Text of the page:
When a shipment of heroin disappears between Italy and New York, a small-time pimp in Milan is framed for the theft. Two professional hitmen are dispatched from New York to find him, but ... See full summary »
Just out of prison, ex-con Ugo Piazza meets his former employer, a psychopathic gangster Rocco who enjoys sick violence and torture. Both the gangsters and the police believe Ugo has hidden... See full summary »
Fernando Di Leo
Tony, a mob loan collector, is dissatisfied with his station in life. Though he dreams of one day being rich, he is stuck with the dead-end job of beating up borrowers who fall behind in ... See full summary »
Lia and Tina are two beautiful girls who meet and realize that they have a lot in common. They are both young, beautiful and pissed off, so they decide to hitchhike their way to Rome to ... See full summary »
A man is arrested and condemned to five years in jail for robbery. After serving his term, he is out for revenge on the gang members he considers were to blame for his arrest. The prize for this deadly fight is a large cache of diamonds.
Fernando Di Leo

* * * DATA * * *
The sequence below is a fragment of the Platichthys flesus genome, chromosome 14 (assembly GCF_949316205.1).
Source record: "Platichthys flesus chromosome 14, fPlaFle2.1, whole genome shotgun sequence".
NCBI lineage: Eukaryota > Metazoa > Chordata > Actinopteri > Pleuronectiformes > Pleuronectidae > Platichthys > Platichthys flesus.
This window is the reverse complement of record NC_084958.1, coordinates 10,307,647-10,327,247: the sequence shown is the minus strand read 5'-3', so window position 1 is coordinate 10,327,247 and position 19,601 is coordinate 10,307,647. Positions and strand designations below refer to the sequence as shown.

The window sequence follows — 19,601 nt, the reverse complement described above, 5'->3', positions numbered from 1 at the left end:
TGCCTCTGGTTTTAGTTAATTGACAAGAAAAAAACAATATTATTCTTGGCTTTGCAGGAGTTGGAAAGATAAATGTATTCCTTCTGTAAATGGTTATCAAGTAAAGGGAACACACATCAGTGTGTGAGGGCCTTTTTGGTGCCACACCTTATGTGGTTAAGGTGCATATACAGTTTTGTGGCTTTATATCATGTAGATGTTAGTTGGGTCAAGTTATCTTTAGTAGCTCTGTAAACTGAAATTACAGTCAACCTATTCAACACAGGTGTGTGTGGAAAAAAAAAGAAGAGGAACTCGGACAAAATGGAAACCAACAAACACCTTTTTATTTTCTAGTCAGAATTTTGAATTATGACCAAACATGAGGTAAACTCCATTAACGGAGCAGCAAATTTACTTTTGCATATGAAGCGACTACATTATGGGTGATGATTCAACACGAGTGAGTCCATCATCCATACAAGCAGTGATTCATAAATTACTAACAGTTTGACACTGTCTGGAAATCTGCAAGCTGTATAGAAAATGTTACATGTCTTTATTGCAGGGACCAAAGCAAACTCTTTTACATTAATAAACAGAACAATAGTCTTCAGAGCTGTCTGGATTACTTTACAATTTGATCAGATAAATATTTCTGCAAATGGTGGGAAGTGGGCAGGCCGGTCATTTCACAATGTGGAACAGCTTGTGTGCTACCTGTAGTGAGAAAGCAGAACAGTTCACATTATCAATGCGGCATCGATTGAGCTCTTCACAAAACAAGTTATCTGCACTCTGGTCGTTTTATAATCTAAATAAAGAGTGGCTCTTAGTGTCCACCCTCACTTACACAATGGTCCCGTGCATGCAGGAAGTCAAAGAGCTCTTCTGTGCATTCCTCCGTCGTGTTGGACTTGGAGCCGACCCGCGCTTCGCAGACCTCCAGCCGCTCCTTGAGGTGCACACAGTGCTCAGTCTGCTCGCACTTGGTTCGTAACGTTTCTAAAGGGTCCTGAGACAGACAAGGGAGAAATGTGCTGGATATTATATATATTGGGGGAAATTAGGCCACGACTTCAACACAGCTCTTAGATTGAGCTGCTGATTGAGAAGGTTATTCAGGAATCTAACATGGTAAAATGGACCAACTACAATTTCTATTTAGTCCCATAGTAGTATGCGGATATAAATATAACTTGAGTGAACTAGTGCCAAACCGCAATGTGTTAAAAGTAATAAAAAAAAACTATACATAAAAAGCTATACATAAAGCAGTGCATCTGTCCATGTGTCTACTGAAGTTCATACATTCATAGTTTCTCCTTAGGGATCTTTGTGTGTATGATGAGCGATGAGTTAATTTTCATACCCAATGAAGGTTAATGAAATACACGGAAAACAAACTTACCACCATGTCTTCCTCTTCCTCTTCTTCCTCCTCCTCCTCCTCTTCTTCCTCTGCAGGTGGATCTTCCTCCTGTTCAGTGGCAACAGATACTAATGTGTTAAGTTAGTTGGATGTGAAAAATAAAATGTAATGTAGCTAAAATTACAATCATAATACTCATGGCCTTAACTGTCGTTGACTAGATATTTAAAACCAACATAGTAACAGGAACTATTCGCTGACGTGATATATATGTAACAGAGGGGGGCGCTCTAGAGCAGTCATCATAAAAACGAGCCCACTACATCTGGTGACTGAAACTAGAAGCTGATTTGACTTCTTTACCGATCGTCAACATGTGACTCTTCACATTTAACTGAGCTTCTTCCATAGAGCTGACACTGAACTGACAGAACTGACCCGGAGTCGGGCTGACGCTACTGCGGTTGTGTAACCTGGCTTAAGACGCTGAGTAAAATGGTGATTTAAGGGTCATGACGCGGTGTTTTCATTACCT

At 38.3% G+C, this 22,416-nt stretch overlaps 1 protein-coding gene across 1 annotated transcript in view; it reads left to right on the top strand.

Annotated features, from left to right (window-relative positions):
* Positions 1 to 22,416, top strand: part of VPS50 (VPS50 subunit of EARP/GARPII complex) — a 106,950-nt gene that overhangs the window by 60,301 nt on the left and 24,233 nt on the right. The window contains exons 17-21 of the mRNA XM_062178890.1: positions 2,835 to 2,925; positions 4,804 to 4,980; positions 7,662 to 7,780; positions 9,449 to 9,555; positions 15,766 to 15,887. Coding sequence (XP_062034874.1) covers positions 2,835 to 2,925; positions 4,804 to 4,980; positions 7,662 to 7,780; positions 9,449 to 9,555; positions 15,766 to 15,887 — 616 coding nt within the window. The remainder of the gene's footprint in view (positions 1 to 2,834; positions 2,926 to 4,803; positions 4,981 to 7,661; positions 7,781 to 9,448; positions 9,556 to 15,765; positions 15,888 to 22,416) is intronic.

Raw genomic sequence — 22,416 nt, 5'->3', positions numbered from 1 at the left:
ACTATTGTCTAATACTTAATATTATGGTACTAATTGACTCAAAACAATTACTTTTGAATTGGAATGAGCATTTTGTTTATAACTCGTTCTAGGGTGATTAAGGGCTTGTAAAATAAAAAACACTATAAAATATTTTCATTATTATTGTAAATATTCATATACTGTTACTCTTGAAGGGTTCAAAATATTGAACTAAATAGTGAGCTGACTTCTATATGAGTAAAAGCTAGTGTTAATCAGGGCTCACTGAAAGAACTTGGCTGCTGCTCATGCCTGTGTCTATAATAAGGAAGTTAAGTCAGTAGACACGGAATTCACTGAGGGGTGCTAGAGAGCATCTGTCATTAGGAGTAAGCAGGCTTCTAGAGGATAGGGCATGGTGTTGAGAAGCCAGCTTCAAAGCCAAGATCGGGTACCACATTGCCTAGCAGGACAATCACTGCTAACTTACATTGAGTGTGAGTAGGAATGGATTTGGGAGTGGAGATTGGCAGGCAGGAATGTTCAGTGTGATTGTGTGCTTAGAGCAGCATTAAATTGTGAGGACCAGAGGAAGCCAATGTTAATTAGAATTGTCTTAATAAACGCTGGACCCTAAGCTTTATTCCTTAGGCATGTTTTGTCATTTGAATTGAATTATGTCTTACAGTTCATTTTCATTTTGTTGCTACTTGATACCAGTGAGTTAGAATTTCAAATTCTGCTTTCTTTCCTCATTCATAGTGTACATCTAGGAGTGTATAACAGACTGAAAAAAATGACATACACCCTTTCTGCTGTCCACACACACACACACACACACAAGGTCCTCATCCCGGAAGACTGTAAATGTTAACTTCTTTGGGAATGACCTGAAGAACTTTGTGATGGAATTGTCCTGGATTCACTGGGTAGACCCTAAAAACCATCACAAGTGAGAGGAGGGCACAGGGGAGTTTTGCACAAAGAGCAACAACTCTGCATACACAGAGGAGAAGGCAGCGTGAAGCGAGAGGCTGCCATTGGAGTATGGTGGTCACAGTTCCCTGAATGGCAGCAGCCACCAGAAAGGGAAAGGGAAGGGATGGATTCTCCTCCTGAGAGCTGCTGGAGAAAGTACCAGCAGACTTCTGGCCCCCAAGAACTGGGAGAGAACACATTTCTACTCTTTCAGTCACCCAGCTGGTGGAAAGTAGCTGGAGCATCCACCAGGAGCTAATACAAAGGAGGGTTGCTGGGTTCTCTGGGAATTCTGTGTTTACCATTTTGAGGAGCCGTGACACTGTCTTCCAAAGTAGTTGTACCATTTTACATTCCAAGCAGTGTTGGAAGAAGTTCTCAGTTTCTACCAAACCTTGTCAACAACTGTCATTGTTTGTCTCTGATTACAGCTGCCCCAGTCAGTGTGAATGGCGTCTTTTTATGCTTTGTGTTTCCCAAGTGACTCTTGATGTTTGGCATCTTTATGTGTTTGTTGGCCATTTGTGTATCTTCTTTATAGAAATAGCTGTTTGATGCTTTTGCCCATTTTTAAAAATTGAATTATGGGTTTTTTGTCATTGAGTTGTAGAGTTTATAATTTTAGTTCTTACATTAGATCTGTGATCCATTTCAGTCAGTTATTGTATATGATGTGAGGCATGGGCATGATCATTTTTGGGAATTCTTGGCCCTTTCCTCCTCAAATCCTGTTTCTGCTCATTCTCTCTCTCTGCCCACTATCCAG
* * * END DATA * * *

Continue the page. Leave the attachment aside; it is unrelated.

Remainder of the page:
Though generally a tad overrated (neither Milano Calibro 9 nor Il Boss are the transgressive "masterpieces" some Italocinema fetishists want them to be), so-called "cult" director Fernando di Leo manages to strike some grippingly dissonant chords in Shoot First, Die Later, the original title being less sensationalistic than bone dry: The Rotten Cop. While most poliziotteschi are essentially feelgood movies, the degenerates and lowlifes getting what they justly deserve, this one marches to an entirely different drum. At its core a father-son story – the excellent Salvo Randone playing Pops to the opposite of leading beau Luc Merenda –, it's a cynical morality play about a model cop appropriately named Malacarne (literally meaning "bad meat") who feels perfectly comfortable with being on the payroll of the mafia until things go terribly awry: Unlike the cheap-thrills roller coaster violence of other Eurocrime movies, the stark brutality here comes across as callous, pitiless, not even nasty, but unpleasant through and through; actually, the two car chases, skillfully done by stunt coordinator Rémy Julienne, feel like a concession to the regular poliziotto crowd. In its acidly sarcastic Weltanschauung and the complete lack of redeeming qualities, Shoot First, Die Later is doubtless more akin to the cinema of Rosi, Damiani or Elio Petri than to the staccato over-the-top action of Castellari or Lenzi: A doom loop of human failings.
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